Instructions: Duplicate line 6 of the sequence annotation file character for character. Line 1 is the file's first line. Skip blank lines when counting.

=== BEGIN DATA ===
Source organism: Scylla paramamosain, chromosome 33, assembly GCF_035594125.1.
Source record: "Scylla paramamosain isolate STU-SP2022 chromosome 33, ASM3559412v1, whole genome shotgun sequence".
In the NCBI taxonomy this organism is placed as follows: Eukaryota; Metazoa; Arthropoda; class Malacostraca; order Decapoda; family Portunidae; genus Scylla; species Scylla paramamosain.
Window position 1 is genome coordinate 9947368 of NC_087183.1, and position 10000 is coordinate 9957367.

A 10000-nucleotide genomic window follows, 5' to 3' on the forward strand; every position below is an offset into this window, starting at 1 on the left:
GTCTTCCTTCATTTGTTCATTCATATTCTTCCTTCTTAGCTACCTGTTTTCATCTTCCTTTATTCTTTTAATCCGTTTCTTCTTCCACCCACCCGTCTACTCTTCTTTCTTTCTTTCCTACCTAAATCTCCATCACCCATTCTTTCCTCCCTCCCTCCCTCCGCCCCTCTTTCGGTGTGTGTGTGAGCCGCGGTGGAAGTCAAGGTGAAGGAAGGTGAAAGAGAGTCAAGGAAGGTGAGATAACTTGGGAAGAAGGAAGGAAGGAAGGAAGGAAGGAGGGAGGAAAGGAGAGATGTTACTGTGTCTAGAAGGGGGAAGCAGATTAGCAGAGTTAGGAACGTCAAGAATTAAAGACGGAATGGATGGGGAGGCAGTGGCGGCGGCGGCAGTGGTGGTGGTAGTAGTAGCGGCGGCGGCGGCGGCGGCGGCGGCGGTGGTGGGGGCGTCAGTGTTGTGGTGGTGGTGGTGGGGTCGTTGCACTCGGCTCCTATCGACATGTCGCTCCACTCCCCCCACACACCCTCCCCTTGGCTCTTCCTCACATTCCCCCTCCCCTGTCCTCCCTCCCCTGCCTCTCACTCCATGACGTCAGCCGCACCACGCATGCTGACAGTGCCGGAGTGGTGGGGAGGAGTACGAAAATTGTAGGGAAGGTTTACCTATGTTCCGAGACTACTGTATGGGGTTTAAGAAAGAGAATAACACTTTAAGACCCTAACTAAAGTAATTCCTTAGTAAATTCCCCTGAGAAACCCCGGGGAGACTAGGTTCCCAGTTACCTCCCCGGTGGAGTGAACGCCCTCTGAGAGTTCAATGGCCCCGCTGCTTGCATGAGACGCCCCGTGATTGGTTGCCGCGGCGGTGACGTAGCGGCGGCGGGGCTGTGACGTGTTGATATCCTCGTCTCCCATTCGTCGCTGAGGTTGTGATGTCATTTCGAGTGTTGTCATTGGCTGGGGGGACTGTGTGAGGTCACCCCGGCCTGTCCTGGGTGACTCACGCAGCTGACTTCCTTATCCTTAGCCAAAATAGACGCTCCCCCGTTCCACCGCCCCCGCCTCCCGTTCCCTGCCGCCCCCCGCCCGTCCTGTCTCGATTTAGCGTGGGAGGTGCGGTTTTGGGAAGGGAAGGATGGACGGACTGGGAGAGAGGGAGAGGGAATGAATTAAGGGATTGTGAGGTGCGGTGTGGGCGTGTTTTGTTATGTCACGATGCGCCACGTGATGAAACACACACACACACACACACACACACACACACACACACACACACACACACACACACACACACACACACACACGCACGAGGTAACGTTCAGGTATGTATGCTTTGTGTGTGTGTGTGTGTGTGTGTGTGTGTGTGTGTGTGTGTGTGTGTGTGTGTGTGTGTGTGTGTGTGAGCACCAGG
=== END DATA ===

GTCTTCCTTCATTTGTTCATTCATATTCTTCCTTCTTAGCTACCTGTTTTCATCTTCCTTTATTCTTTTAATCCGTTTCTTCTTCCACCCACCCGTCTACTCTTCTTTCTTTCTTTCCTACCTAAATCTCCATCACCCATTCTTTCCTCCCTCCCTCCCTCCGCCCCTCTTTCGGTGTGTGTGTGAGCCGCGGTGGAAGTCAAGGTGAAGGAAGGTGAAAGAGAGTCAAGGAAGGTGAGATAACTTGGGAAGAAGGAAGGAAGGAAGGAAGGAAGGAGGGAGGAAAGGAGAGATGTTACTGTGTCTAGAAGGGGGAAGCAGATTAGCAGAGTTAGGAACGTCAAGAATTAAAGACGGAATGGATGGGGAGGCAGTGGCGGCGGCGGCAGTGGTGGTGGTAGTAGTAGCGGCGGCGGCGGCGGCGGCGGCGGCGGTGGTGGGGGCGTCAGTGTTGTGGTGGTGGTGGTGGGGTCGTTGCACTCGGCTCCTATCGACATGTCGCTCCACTCCCCCCACACACCCTCCCCTTGGCTCTTCCTCACATTCCCCCTCCCCTGTCCTCCCTCCCCTGCCTCTCACTCCATGACGTCAGCCGCACCACGCATGCTGACAGTGCCGGAGTGGTGGGGAGGAGTACGAAAATTGTAGGGAAGGTTTACCTATGTTCCGAGACTACTGTATGGGGTTTAAGAAAGAGAATAACACTTTAAGACCCTAACTAAAGTAATTCCTTAGTAAATTCCCCTGAGAAACCCCGGGGAGACTAGGTTCCCAGTTACCTCCCCGGTGGAGTGAACGCCCTCTGAGAGTTCAATGGCCCCGCTGCTTGCATGAGACGCCCCGTGATTGGTTGCCGCGGCGGTGACGTAGCGGCGGCGGGGCTGTGACGTGTTGATATCCTCGTCTCCCATTCGTCGCTGAGGTTGTGATGTCATTTCGAGTGTTGTCATTGGCTGGGGGGACTGTGTGAGGTCACCCCGGCCTGTCCTGGGTGACTCACGCAGCTGACTTCCTTATCCTTAGCCAAAATAGACGCTCCCCCGTTCCACCGCCCCCGCCTCCCGTTCCCTGCCGCCCCCCGCCCGTCCTGTCTCGATTTAGCGTGGGAGGTGCGGTTTTGGGAAGGGAAGGATGGACGGACTGGGAGAGAGGGAGAGGGAATGAATTAAGGGATTGTGAGGTGCGGTGTGGGCGTGTTTTGTTATGTCACGATGCGCCACGTGATGAAACACACACACACACACACACACACACACACACACACACACACACACACACACACACACACACACACACACACGCACGAGGTAACGTTCAGGTATGTATGCTTTGTGTGTGTGTGTGTGTGTGTGTGTGTGTGTGTGTGTGTGTGTGTGTGTGTGTGTGTGTGTGTGTGTGAGCACCAGG